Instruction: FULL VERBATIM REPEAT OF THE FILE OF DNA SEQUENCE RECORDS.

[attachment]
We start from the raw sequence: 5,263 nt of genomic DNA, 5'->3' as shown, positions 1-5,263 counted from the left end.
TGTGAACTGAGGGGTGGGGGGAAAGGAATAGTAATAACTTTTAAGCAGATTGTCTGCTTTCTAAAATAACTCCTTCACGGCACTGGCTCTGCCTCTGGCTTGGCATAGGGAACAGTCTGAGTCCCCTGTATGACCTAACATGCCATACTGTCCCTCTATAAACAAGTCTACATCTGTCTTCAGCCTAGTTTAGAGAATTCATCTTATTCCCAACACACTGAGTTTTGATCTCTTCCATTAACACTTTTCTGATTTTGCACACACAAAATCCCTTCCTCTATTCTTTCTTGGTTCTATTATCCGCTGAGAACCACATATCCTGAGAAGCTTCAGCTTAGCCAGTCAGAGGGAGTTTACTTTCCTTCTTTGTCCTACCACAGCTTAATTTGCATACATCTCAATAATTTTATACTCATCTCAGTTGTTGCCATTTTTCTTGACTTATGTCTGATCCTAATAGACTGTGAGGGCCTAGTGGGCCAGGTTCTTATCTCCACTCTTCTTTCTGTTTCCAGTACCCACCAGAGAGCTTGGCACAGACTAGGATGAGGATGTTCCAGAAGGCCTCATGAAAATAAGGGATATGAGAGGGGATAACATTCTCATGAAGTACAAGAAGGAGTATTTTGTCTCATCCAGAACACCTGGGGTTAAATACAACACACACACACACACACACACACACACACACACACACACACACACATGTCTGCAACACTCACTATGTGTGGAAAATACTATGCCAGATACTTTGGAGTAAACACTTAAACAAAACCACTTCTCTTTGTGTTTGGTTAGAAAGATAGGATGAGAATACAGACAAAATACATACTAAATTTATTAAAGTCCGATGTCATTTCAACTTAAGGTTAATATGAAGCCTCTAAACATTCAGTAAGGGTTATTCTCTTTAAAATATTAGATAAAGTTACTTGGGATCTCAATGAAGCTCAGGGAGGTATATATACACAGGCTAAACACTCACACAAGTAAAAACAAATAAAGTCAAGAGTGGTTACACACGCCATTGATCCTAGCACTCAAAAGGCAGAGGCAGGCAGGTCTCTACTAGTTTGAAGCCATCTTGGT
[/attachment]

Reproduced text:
We start from the raw sequence: 5,263 nt of genomic DNA, 5'->3' as shown, positions 1-5,263 counted from the left end.
TGTGAACTGAGGGGTGGGGGGAAAGGAATAGTAATAACTTTTAAGCAGATTGTCTGCTTTCTAAAATAACTCCTTCACGGCACTGGCTCTGCCTCTGGCTTGGCATAGGGAACAGTCTGAGTCCCCTGTATGACCTAACATGCCATACTGTCCCTCTATAAACAAGTCTACATCTGTCTTCAGCCTAGTTTAGAGAATTCATCTTATTCCCAACACACTGAGTTTTGATCTCTTCCATTAACACTTTTCTGATTTTGCACACACAAAATCCCTTCCTCTATTCTTTCTTGGTTCTATTATCCGCTGAGAACCACATATCCTGAGAAGCTTCAGCTTAGCCAGTCAGAGGGAGTTTACTTTCCTTCTTTGTCCTACCACAGCTTAATTTGCATACATCTCAATAATTTTATACTCATCTCAGTTGTTGCCATTTTTCTTGACTTATGTCTGATCCTAATAGACTGTGAGGGCCTAGTGGGCCAGGTTCTTATCTCCACTCTTCTTTCTGTTTCCAGTACCCACCAGAGAGCTTGGCACAGACTAGGATGAGGATGTTCCAGAAGGCCTCATGAAAATAAGGGATATGAGAGGGGATAACATTCTCATGAAGTACAAGAAGGAGTATTTTGTCTCATCCAGAACACCTGGGGTTAAATACAACACACACACACACACACACACACACACACACACACACACACACACATGTCTGCAACACTCACTATGTGTGGAAAATACTATGCCAGATACTTTGGAGTAAACACTTAAACAAAACCACTTCTCTTTGTGTTTGGTTAGAAAGATAGGATGAGAATACAGACAAAATACATACTAAATTTATTAAAGTCCGATGTCATTTCAACTTAAGGTTAATATGAAGCCTCTAAACATTCAGTAAGGGTTATTCTCTTTAAAATATTAGATAAAGTTACTTGGGATCTCAATGAAGCTCAGGGAGGTATATATACACAGGCTAAACACTCACACAAGTAAAAACAAATAAAGTCAAGAGTGGTTACACACGCCATTGATCCTAGCACTCAAAAGGCAGAGGCAGGCAGGTCTCTACTAGTTTGAAGCCATCTTGGT